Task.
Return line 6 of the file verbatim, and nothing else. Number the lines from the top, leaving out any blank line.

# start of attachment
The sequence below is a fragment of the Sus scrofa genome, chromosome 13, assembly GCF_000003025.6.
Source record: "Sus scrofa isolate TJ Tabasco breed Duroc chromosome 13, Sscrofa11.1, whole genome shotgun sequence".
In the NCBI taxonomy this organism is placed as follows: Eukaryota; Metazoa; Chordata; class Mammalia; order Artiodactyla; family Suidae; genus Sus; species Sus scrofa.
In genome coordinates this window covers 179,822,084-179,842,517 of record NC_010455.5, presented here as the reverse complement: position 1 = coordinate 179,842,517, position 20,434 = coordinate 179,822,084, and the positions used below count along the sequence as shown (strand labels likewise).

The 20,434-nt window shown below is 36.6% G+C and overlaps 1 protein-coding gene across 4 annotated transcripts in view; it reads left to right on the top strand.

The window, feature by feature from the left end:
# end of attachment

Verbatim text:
The window, feature by feature from the left end: